UK trials quantum-based aircraft navigation system

The government says that the UK has completed commercial flight trials of advanced quantum-based navigation systems that cannot be jammed or spoofed by hostile actors.

GPS jamming, which involves producing a radio frequency strong enough to drown out transmissions from GPS satellites, is currently rare and does not directly impact an aircraft’s flightpath.

Should incidents of GPS jamming increase , the new quantum-based positioning, navigation and timing (PNT) systems could provide accurate and resilient navigation which complements current satellite systems.

The government said these tests represent the first time that the technology has been tested in the UK on an aircraft in flight. It added that the flights are also the first of their kind to be publicly acknowledged.

The technology tested on the flight will form part of a Quantum Inertial Navigation System (Q-INS), which the government says will increase the accuracy of PNT systems through precision clocks, with the system offering exceptional accuracy and resilience, independent of traditional satellite navigation using GPS.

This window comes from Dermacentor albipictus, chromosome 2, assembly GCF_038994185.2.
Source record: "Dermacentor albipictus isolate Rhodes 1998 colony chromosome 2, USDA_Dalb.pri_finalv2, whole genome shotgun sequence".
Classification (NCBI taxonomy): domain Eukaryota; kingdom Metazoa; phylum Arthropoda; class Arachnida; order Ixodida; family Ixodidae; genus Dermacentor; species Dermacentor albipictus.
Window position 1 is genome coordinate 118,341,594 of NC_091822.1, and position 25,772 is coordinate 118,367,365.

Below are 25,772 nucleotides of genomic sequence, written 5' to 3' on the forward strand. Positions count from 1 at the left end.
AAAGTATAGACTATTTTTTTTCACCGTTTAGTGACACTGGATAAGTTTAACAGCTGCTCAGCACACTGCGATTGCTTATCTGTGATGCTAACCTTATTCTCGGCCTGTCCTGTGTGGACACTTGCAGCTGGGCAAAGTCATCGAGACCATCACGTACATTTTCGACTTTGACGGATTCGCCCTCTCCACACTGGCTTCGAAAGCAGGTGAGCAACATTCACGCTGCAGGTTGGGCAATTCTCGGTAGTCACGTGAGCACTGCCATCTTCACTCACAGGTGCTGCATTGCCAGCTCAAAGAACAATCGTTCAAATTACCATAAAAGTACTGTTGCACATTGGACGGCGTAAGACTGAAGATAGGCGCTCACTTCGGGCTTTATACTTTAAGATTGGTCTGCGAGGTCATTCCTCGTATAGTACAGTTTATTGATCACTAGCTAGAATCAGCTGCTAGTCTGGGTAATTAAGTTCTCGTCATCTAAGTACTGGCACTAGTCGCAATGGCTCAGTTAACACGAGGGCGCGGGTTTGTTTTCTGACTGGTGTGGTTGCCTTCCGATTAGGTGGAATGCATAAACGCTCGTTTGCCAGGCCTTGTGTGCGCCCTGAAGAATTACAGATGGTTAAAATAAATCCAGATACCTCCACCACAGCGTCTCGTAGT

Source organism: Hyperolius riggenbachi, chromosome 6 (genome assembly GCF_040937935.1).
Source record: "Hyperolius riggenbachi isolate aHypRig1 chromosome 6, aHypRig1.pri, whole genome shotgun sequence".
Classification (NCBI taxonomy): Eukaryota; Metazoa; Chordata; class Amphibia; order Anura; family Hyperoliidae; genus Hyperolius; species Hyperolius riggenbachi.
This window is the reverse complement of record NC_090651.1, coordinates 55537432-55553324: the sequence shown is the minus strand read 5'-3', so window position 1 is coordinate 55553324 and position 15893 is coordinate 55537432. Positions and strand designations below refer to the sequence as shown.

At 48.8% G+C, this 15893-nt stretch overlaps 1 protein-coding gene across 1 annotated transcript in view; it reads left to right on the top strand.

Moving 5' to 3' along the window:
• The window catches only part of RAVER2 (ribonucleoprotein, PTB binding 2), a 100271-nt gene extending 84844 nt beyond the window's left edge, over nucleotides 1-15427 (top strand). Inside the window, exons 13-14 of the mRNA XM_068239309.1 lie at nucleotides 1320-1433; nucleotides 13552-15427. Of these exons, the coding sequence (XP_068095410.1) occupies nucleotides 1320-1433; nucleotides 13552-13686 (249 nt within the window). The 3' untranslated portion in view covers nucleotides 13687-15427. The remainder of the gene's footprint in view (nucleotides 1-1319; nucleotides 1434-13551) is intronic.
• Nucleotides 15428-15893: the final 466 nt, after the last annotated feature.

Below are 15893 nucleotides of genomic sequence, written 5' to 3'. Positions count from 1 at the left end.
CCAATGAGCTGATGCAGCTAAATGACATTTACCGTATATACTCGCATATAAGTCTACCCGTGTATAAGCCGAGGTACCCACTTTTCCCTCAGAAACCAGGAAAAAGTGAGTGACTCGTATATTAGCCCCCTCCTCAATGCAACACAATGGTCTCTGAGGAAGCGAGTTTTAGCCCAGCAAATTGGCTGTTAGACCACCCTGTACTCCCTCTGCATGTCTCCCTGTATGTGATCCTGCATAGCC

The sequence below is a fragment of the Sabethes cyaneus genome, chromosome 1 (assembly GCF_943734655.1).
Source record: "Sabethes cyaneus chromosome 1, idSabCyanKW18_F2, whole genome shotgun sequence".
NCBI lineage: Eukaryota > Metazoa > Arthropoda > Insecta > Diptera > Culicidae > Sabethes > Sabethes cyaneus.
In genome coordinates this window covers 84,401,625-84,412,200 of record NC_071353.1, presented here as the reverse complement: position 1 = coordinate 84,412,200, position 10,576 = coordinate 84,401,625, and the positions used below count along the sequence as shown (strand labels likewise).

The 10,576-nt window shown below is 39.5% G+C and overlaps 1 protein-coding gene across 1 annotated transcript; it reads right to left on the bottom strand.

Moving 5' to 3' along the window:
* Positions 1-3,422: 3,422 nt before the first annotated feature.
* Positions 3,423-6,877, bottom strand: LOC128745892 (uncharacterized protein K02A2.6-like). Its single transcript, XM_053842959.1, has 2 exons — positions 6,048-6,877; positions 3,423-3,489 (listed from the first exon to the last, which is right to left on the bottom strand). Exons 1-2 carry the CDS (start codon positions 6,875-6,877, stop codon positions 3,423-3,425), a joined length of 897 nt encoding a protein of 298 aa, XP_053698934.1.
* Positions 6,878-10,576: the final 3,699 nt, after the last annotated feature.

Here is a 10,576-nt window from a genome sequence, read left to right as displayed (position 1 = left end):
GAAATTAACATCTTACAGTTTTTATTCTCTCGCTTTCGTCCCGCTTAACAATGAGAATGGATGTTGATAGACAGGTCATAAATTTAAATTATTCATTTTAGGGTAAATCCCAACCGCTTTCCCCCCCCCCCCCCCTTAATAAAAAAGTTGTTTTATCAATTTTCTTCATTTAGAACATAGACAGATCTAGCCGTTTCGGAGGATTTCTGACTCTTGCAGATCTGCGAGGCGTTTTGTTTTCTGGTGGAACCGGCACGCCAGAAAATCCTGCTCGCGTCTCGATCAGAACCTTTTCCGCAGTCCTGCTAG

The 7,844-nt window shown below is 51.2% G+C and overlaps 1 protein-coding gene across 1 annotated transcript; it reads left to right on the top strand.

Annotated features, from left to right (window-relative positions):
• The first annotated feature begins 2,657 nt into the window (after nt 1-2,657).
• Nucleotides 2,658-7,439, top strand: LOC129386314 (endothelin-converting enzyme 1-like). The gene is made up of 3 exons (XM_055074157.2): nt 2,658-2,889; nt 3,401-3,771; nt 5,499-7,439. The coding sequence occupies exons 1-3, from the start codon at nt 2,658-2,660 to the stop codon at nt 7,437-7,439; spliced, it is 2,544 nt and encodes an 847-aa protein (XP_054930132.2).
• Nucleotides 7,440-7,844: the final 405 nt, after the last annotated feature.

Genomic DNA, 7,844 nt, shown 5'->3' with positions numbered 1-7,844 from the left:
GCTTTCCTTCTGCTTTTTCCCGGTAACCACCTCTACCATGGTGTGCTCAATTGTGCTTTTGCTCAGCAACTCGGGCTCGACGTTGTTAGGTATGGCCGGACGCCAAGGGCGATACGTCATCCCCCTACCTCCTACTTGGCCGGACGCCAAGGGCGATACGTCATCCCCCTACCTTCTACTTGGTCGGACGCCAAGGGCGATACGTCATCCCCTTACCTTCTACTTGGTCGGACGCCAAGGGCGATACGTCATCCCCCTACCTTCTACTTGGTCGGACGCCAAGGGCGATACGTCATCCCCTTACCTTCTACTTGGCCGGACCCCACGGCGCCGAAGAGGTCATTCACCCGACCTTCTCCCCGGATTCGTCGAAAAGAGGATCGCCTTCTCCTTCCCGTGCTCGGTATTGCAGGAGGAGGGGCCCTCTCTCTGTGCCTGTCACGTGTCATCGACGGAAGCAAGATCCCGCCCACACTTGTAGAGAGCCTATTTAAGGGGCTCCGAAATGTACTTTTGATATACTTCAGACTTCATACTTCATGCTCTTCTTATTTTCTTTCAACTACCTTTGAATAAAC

The project was led by Infleqtion, a quantum technology firm, in collaboration with aerospace companies BAE Systems and QinetiQ.

The technology was developed in the UK and supported by the government with a investment of nearly £8 million as part of the £2.5 billion National Quantum Strategy and National Quantum Technologies Programme.

“The work we have done directly addresses the critical need to reduce our reliance on satellite navigation systems, which are vulnerable to various risks,” said Dr Timothy Ballance, Infleqtion UK president. “The successful flight trials demonstrate the potential of quantum technology in overcoming navigation system challenges, which is an exciting development for future applications in the aerospace industry and beyond.”

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